Thepoem’s title is self-explanatory. “Goblin Market” is about afruity market that is run by Goblins. The title looks simple but in adeceptive manner. It looks straight forward but more is going onunder the surface. The reader is first informed that markets aregoing to be very important in the poem. The title provokes questionssuch as: what kind of a market? Why should goblins sell in a market?From the title, one expects a fairy tale, fantasy, or something meantfor kids[ CITATION Mer94 l 1033 ].However, after reading the whole poem, one realized that the poem ismore complicated.
Likemost art, the poem ‘Goblin Market’ by Christina Rossetti isfascinating and interesting to read. The poem is full of symbolismwhich forces the reader to dig up and unearth the good stuff in thepoem. ‘Goblin Market’ is about two sisters who are taken illafter eating an awful goblin fruit.
Symbolismand Imagery and Sound
Thepoem talks about consuming a fruit and desiring more. In line 9, thegoblins use a metaphor to describe the peaches. The descriptionlikens the peaches to human faces with “cheeks”. In line 43 talkof “hungry thirsty roots”. The roots belong to a tree that issaid to be feeding on soil. In lines 415 to 417, Lizzie is comparedto an orange tree. In lines 406 to 408, there is intense imagery ofgoblins who try force Lizzie to feed on the fruits in order tounderscore violence the scene.
Afterthe poem had been written years ago, it was read as a poem for kidsand emphasized on importance of sisterhood. Many similes are used inthe poem to suggest how the two sisters are virtuallyinterchangeable[ CITATION Har87 l 1033 ].However one of them takes the goblin fruit. In lines 183-186, the twosistersare compared to “pigeons in one nest”[ CITATION Ros97 l 1033 ].Line 188 compares thetwo girls to “two blossoms on one stem”. The last stanza of thepoem repeats the basic structure leading to the formation of a list.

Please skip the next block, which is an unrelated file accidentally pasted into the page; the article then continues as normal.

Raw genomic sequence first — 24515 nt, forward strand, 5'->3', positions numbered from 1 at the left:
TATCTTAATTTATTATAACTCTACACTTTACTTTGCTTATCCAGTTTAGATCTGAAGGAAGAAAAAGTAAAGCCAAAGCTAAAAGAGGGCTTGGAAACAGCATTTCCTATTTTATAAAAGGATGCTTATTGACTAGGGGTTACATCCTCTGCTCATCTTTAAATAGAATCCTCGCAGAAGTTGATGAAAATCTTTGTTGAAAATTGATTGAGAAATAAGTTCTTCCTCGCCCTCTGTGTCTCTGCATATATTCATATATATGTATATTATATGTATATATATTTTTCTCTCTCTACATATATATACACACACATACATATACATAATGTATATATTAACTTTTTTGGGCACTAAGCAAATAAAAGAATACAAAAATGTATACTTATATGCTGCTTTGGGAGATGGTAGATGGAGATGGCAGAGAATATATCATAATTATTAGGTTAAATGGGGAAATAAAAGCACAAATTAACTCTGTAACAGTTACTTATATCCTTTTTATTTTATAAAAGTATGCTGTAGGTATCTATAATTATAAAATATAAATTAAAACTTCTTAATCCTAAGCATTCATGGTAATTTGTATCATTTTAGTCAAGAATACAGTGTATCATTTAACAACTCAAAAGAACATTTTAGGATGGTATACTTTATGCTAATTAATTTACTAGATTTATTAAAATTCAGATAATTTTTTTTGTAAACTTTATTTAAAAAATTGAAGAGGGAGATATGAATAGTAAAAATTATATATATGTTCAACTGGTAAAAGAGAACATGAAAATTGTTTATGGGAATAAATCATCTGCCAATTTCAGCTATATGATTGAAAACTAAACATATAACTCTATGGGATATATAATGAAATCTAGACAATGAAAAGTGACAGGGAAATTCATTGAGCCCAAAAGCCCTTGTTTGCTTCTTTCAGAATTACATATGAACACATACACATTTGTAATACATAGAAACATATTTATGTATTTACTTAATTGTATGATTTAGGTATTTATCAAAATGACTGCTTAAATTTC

The‘Goblin Market’ has flowers that are associated with fragilepurity and delicate fruits. The “plucking” of the flowers is arepresentation of a loss in purity. The 83rdline likens Laura to a lily. The lilies are a sign of death. The120thline makes use of a metaphor to connect the flowers with cash money. In line 409, Lizzie is compared to a lily. The simile is accompaniedby alliteration of the “l” sounds. The alliteration connectsLizzie to the lily. In lines 533 and 534, “new buds” togetherwith “cuplike lilies” refer to Laura’s health[ CITATION Ros97 l 1033 ].
Fora poem with the word market in the title, money must be involved.However, in the poem, money is seen to be changing hands two times.In line 126, Laura relates the gold coins to the golden hair and cutssome to use it as money. Line 127 gives the tears of Laura a monetaryvalue. The line creates a mental picture that suggests thetransformation of her whole body into something more precious[ CITATION Ros97 l 1033 ].
Mostpoets connect the moon to the feminine gender. In other cases, themoon is used to show changes in various cycles since it transformsthroughout the month. In the poem, the moon depicts an addiction tothe fruit. The 84thcontains a simile that compares Laura to a “moonlit poplar branch”the flowering tree symbolizes her youth. In line 246, the moon isused to signify danger.
Thepoem has an irregular rhyme scheme. The general rhyme scheme is theABAB scheme. However, there exists a between a word and its rhyme.
Thereis no “I” in the poem. Instead, it is a narration by the thirdperson. The narrator seems to be distant from the story. The narratoris this case seems to be describing the ‘Goblin Market’ in anobjective manner. Firstly, she lists every goblin fruit that is forsale and fails to make judgments concerning their goodness orbadness. She leaves Laura and Lizzie to judge for the reader. Attimes, the narrator slips in adjective suggesting that she is notobjective. For instance, she terms Lizzies advice to Laura as “wise”,and uses the term “sullen”[ CITATION Ros97 l 1033 ]to describe Laura’s silence. Asthe poem nears its end, the narrator decides to single out Laura andaddresses her. She calls Laura a fool for eating the goblin fruit.It is at this point that the poem reaches its climax and the narratoris unable to keep silent. She is forced to voice her opinion by theexcitement accompanied by the climax.
Harmon, Peggy, Polly Pen and Christina Georgina Rossetti. "Goblin market : a full-length musical in one act." The best plays of 1985-86 (1987): 283-287.
Merchant, Peter. "`Like a beacon left alone` : the position of Christina Rossetti`s Goblin Market." Children`s literature in education (1994): 67-81.
Rossetti, Christina Georgina. Goblin Market: A Tale of Two Sisters. San Fransisco: Chronicle Books, 1997.